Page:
Federalism And The Individual – Coursework Example

Federalism and the Individual Federalism and the Individual Federalism, as we all know, refers to a system of government where a nation is governed and controlled by two levels of government. US, as a federal nation is under the federal and state governments (Dye, 2010). Each of these has a well defined role to perform. Federalism affects policy development in many ways.
As the highest level of government, federalism has a mandate to directly influence policy development in the country. It can either use coercive, cooperative or competitive approaches to come up with and influence policy developments and implementation. The federal government exercised its powers to influence policy when it introduced and enforced inland security laws to counter terrorism to help in protecting the citizens. Thus, all states had to give in their powers and enforce new measures like domestic surveillance which allows the security agents to have access to personal communication devices like email and phones (Onuf, 2009).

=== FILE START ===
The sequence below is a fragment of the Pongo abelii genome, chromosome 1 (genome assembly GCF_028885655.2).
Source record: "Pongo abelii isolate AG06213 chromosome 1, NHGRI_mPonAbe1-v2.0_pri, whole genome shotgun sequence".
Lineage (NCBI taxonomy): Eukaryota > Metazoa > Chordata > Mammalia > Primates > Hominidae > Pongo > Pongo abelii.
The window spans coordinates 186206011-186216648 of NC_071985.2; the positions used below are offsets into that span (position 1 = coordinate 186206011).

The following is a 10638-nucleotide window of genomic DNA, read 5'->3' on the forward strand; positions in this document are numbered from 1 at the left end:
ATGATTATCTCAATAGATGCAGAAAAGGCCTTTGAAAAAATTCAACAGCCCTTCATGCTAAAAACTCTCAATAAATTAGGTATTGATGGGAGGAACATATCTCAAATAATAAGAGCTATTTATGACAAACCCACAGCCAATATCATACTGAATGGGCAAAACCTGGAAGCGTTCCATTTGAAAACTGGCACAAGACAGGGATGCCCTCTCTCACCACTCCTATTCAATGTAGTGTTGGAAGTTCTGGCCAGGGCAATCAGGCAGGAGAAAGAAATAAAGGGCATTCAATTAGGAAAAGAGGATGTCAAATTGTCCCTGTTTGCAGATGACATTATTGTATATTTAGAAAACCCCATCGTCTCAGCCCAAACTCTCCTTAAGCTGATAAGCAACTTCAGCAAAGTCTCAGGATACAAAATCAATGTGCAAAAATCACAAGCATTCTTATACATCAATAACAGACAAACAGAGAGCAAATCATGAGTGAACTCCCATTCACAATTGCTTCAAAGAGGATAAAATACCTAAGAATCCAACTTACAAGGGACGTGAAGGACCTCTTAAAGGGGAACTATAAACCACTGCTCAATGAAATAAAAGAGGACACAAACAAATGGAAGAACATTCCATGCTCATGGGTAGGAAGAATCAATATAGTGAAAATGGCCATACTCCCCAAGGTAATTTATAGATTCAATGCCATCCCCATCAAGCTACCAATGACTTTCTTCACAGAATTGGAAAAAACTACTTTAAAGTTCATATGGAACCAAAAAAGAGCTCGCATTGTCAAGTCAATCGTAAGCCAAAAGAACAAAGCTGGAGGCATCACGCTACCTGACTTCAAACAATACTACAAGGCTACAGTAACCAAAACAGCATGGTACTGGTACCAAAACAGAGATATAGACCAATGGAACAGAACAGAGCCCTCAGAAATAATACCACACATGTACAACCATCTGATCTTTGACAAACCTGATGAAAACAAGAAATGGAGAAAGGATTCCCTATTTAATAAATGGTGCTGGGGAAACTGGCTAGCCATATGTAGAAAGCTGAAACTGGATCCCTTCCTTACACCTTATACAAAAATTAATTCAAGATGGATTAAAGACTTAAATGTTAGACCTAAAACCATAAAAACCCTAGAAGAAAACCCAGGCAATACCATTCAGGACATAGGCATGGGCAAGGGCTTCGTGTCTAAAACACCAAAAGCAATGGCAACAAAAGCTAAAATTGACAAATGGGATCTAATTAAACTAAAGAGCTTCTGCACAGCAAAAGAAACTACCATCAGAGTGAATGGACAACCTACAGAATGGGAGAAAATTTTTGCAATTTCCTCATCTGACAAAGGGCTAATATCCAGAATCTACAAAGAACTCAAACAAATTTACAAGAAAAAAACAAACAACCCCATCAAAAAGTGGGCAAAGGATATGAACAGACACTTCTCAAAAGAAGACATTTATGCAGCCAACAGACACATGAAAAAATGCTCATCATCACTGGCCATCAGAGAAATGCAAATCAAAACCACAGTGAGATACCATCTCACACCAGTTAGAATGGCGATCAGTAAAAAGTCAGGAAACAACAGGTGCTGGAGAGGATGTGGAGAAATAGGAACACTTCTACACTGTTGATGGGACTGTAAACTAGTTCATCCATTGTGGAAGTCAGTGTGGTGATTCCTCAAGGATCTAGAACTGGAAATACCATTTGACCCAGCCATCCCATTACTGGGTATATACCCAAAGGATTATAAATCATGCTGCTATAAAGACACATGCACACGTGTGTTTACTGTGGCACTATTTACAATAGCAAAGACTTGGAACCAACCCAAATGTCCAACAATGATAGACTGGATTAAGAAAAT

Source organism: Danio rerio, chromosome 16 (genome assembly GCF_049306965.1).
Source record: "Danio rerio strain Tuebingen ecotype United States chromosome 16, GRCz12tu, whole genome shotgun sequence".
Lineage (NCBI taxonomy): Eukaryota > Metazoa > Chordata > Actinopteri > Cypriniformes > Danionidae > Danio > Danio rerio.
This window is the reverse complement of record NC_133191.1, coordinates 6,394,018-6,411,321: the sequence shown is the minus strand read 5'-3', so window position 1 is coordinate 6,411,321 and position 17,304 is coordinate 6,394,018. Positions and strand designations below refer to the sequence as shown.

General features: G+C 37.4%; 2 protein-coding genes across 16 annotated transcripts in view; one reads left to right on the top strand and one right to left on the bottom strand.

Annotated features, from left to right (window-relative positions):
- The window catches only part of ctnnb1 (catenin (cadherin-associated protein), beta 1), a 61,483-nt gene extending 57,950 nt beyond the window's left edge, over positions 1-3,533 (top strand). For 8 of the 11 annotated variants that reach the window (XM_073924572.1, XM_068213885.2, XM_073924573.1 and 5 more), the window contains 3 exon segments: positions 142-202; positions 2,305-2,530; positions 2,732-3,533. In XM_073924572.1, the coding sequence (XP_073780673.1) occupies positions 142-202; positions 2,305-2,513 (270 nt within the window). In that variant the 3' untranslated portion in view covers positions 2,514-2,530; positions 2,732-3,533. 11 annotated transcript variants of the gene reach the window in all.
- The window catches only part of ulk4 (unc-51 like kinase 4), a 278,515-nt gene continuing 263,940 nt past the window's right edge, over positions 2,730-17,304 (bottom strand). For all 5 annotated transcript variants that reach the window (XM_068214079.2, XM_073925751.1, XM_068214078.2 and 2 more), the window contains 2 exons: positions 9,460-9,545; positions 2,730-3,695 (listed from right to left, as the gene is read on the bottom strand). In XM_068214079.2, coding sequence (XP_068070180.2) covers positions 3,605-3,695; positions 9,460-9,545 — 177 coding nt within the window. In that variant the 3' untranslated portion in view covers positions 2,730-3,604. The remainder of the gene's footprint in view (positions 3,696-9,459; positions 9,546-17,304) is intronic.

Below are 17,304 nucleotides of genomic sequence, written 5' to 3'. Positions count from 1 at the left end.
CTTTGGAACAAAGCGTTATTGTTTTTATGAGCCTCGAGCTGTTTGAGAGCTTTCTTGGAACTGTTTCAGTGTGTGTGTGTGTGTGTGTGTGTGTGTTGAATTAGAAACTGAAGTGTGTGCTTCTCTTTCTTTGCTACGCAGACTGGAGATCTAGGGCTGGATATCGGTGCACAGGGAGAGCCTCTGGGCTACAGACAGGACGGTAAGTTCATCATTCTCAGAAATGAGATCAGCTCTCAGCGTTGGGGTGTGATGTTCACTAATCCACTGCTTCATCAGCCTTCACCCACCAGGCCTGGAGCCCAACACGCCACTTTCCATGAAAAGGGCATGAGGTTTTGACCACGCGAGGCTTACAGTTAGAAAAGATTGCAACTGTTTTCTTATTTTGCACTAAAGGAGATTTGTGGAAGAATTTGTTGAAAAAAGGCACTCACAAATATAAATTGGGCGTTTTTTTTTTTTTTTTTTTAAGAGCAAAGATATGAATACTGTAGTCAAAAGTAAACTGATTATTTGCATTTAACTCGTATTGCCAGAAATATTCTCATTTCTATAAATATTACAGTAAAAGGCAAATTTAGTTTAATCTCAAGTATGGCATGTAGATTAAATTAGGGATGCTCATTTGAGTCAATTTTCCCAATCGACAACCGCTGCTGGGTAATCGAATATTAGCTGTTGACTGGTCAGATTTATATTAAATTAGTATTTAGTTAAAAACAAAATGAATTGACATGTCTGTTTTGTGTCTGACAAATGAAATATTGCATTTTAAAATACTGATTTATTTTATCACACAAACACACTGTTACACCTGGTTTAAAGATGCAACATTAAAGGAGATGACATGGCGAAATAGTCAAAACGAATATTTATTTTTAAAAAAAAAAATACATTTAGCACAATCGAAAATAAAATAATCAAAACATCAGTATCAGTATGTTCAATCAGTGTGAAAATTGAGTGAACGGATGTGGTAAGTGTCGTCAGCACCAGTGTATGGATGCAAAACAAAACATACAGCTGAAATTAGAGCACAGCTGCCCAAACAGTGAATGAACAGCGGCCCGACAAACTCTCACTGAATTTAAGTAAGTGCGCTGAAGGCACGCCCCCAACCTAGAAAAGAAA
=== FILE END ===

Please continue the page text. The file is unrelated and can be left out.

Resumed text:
Indeed, policy development affects individual rights in many ways. Whereas some policies are aimed at safeguarding people’s rights, others end up violating their liberties (Dye, 2010). For example, by directing all states to comply with the Education and Environment Laws, individual Americans would enjoy a right to uniform and quality education. Contrarily, the enforcement of counter-terrorism measures stripped the individuals of their fundamental liberty rights (Stathis, 2009). To sum up, federalism greatly influences the process of policy development whose effects are directly felt by individual American citizens. For this reason, everyone should show a lot of concern by either participating in the policy making process or championing for the violated rights. It affects them at a personal level.
Onuf, S. (2009). The Origins of the Federal Republic: Jurisdictional Controversies in the United
States, 1775–1787. Philadelphia: University of Pennsylvania Press.
Stathis, W. (2009) Landmark debates in Congress: from the Declaration of independence to the
war in Iraq. CQ Press.
Dye, T.R. (2010). Understanding public policy (13th ed.). Upper Saddle River: Pearson Prentice Hall